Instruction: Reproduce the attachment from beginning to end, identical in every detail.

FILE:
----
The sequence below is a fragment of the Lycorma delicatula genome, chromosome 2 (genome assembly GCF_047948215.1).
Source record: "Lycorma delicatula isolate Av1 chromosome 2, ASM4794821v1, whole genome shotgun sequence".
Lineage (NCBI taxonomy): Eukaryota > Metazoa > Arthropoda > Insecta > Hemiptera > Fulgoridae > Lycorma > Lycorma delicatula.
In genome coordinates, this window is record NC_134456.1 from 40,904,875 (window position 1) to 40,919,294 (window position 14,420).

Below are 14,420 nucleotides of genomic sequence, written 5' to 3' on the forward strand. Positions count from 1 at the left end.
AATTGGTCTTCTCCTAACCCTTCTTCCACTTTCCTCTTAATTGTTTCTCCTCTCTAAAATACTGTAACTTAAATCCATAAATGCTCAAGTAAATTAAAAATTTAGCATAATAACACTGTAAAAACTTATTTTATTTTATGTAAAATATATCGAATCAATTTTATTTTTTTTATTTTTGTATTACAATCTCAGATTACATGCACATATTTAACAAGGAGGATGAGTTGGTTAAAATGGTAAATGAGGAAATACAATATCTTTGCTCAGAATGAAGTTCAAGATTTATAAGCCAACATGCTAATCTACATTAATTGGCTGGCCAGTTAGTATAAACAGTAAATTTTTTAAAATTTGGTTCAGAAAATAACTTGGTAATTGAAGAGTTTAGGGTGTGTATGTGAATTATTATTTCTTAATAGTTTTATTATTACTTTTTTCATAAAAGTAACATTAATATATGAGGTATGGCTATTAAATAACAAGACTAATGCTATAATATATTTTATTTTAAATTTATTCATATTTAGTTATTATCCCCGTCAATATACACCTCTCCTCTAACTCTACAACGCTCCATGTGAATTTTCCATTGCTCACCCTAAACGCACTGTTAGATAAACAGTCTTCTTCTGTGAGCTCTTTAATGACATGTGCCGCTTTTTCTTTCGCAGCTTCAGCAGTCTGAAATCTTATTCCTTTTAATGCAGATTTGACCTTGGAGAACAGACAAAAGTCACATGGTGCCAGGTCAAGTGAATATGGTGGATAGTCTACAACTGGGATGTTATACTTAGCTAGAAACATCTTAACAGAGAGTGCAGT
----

The sequence below is a fragment of the Lycorma delicatula genome, chromosome 2 (genome assembly GCF_047948215.1).
Source record: "Lycorma delicatula isolate Av1 chromosome 2, ASM4794821v1, whole genome shotgun sequence".
Lineage (NCBI taxonomy): Eukaryota > Metazoa > Arthropoda > Insecta > Hemiptera > Fulgoridae > Lycorma > Lycorma delicatula.
In genome coordinates, this window is record NC_134456.1 from 40,904,875 (window position 1) to 40,919,294 (window position 14,420).

Below are 14,420 nucleotides of genomic sequence, written 5' to 3' on the forward strand. Positions count from 1 at the left end.
AATTGGTCTTCTCCTAACCCTTCTTCCACTTTCCTCTTAATTGTTTCTCCTCTCTAAAATACTGTAACTTAAATCCATAAATGCTCAAGTAAATTAAAAATTTAGCATAATAACACTGTAAAAACTTATTTTATTTTATGTAAAATATATCGAATCAATTTTATTTTTTTTATTTTTGTATTACAATCTCAGATTACATGCACATATTTAACAAGGAGGATGAGTTGGTTAAAATGGTAAATGAGGAAATACAATATCTTTGCTCAGAATGAAGTTCAAGATTTATAAGCCAACATGCTAATCTACATTAATTGGCTGGCCAGTTAGTATAAACAGTAAATTTTTTAAAATTTGGTTCAGAAAATAACTTGGTAATTGAAGAGTTTAGGGTGTGTATGTGAATTATTATTTCTTAATAGTTTTATTATTACTTTTTTCATAAAAGTAACATTAATATATGAGGTATGGCTATTAAATAACAAGACTAATGCTATAATATATTTTATTTTAAATTTATTCATATTTAGTTATTATCCCCGTCAATATACACCTCTCCTCTAACTCTACAACGCTCCATGTGAATTTTCCATTGCTCACCCTAAACGCACTGTTAGATAAACAGTCTTCTTCTGTGAGCTCTTTAATGACATGTGCCGCTTTTTCTTTCGCAGCTTCAGCAGTCTGAAATCTTATTCCTTTTAATGCAGATTTGACCTTGGAGAACAGACAAAAGTCACATGGTGCCAGGTCAAGTGAATATGGTGGATAGTCTACAACTGGGATGTTATACTTAGCTAGAAACATCTTAACAGAGAGTGCAGT